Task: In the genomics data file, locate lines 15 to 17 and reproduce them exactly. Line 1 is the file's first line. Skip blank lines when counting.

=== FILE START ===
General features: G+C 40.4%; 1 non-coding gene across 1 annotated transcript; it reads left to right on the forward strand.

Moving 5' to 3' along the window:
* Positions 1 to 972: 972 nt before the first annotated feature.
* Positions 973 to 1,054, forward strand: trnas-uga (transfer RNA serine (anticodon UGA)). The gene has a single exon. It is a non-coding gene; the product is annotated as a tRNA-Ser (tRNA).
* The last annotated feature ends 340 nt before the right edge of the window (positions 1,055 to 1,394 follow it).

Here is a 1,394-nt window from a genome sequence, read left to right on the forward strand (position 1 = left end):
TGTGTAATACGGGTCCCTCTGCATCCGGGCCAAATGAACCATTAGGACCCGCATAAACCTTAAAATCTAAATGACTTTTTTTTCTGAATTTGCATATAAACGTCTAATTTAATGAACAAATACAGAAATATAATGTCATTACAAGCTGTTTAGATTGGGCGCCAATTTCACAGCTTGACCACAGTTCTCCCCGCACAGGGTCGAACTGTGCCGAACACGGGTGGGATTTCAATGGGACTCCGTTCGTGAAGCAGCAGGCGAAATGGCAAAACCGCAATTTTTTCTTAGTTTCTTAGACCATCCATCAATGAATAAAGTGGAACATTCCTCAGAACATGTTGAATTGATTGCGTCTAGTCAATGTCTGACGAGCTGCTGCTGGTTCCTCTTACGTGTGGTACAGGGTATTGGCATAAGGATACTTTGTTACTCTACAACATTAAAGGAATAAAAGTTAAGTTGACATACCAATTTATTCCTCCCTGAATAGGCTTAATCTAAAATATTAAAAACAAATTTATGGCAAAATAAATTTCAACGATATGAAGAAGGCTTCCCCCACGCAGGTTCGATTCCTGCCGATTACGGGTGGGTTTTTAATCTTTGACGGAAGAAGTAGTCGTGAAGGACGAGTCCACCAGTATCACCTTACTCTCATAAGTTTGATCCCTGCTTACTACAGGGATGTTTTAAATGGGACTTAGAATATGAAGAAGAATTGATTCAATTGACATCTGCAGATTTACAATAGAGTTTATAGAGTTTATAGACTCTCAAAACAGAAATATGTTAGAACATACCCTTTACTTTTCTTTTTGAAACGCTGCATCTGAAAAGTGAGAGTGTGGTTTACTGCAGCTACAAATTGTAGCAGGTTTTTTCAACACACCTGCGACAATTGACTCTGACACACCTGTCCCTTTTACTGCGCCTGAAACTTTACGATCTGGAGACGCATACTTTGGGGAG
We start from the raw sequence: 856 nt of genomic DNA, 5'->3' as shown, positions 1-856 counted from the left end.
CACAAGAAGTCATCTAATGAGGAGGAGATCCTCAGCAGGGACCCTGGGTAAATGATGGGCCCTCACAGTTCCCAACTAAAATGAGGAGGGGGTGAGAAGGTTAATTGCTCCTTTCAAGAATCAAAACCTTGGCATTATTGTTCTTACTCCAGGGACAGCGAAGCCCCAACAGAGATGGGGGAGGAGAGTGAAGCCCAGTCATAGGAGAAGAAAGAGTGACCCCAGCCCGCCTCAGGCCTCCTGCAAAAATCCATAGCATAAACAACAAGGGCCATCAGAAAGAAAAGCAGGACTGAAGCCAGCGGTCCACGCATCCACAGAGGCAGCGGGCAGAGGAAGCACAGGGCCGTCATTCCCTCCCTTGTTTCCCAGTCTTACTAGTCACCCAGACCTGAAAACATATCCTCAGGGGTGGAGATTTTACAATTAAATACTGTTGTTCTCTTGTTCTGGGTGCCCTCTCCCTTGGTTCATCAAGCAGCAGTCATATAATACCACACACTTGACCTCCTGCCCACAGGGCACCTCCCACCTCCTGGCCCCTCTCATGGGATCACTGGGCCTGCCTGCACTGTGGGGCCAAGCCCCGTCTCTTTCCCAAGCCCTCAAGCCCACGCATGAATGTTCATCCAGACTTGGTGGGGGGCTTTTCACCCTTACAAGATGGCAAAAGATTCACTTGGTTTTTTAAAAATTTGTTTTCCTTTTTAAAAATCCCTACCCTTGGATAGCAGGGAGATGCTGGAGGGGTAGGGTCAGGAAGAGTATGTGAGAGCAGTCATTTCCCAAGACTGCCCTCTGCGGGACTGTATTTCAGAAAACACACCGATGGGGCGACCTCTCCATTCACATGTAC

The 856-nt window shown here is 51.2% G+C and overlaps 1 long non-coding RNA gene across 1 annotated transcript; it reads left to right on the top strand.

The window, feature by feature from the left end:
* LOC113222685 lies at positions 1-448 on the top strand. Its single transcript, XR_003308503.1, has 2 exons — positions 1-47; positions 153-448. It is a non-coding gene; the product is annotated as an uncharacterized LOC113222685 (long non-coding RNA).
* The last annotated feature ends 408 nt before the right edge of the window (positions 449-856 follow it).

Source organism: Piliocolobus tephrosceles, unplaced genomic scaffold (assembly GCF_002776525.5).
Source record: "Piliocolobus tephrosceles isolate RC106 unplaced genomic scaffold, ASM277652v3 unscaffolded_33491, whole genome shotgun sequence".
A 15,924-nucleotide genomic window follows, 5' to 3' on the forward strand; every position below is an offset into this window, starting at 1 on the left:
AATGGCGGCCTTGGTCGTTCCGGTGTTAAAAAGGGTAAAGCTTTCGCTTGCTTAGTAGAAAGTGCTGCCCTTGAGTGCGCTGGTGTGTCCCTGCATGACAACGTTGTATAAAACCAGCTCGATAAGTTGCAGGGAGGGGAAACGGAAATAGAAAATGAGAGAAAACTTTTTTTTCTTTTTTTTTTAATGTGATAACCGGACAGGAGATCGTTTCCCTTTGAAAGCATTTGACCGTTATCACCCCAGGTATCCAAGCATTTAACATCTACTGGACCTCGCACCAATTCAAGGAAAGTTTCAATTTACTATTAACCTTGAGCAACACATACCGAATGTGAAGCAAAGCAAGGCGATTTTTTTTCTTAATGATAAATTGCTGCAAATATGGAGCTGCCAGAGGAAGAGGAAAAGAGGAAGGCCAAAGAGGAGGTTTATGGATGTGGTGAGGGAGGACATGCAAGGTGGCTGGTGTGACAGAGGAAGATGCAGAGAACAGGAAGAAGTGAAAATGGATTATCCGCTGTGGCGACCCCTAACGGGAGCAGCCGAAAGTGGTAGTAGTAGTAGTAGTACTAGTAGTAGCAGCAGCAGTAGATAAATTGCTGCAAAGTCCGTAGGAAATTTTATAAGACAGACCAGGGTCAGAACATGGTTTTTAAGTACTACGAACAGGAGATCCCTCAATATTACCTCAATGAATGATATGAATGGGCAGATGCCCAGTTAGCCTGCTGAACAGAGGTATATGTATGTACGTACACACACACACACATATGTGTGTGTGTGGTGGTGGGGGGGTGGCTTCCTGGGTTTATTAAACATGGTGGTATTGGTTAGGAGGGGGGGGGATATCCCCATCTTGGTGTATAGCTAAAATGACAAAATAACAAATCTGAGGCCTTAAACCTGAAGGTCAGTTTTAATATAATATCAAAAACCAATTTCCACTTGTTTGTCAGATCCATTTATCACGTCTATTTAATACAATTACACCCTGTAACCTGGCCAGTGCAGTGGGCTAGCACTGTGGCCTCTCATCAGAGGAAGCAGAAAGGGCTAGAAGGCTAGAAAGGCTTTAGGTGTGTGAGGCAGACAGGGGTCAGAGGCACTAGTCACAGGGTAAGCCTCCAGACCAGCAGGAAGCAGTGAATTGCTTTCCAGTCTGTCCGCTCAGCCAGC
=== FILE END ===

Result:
Source record: "Piliocolobus tephrosceles isolate RC106 unplaced genomic scaffold, ASM277652v3 unscaffolded_33491, whole genome shotgun sequence".
A 15,924-nucleotide genomic window follows, 5' to 3' on the forward strand; every position below is an offset into this window, starting at 1 on the left:
AATGGCGGCCTTGGTCGTTCCGGTGTTAAAAAGGGTAAAGCTTTCGCTTGCTTAGTAGAAAGTGCTGCCCTTGAGTGCGCTGGTGTGTCCCTGCATGACAACGTTGTATAAAACCAGCTCGATAAGTTGCAGGGAGGGGAAACGGAAATAGAAAATGAGAGAAAACTTTTTTTTCTTTTTTTTTTAATGTGATAACCGGACAGGAGATCGTTTCCCTTTGAAAGCATTTGACCGTTATCACCCCAGGTATCCAAGCATTTAACATCTACTGGACCTCGCACCAATTCAAGGAAAGTTTCAATTTACTATTAACCTTGAGCAACACATACCGAATGTGAAGCAAAGCAAGGCGATTTTTTTTCTTAATGATAAATTGCTGCAAATATGGAGCTGCCAGAGGAAGAGGAAAAGAGGAAGGCCAAAGAGGAGGTTTATGGATGTGGTGAGGGAGGACATGCAAGGTGGCTGGTGTGACAGAGGAAGATGCAGAGAACAGGAAGAAGTGAAAATGGATTATCCGCTGTGGCGACCCCTAACGGGAGCAGCCGAAAGTGGTAGTAGTAGTAGTAGTACTAGTAGTAGCAGCAGCAGTAGATAAATTGCTGCAAAGTCCGTAGGAAATTTTATAAGACAGACCAGGGTCAGAACATGGTTTTTAAGTACTACGAACAGGAGATCCCTCAATATTACCTCAATGAATGATATGAATGGGCAGATGCCCAGTTAGCCTGCTGAACAGAGGTATATGTATGTACGTACACACACACACACATATGTGTGTGTGTGGTGGTGGGGGGGTGGCTTCCTGGGTTTATTAAACATGGTGGTATTGGTTAGGAGGGGGGGGGATATCCCCATCTTGGTGTATAGCTAAAATGACAAAATAACAAATCTGAGGCCTTAAACCTGAAGGTCAGTTTTAATATAATATCAAAAACCAATTTCCACTTGTTTGTCAGATCCATTTATCACGTCTATTTAATACAATTACACCCTGTAACCTGGCCAGTGCAGTGGGCTAGCACTGTGGCCTCTCATCAGAGGAAGCAGAAAGGGCTAGAAGGCTAGAAAGGCTTTAGGTGTGTGAGGCAGACAGGGGTCAGAGGCACTAGTCACAGGGTAAGCCTCCAGACCAGCAGGAAGCAGTGAATTGCTTTCCAGTCTGTCCGCTCAGCCAGC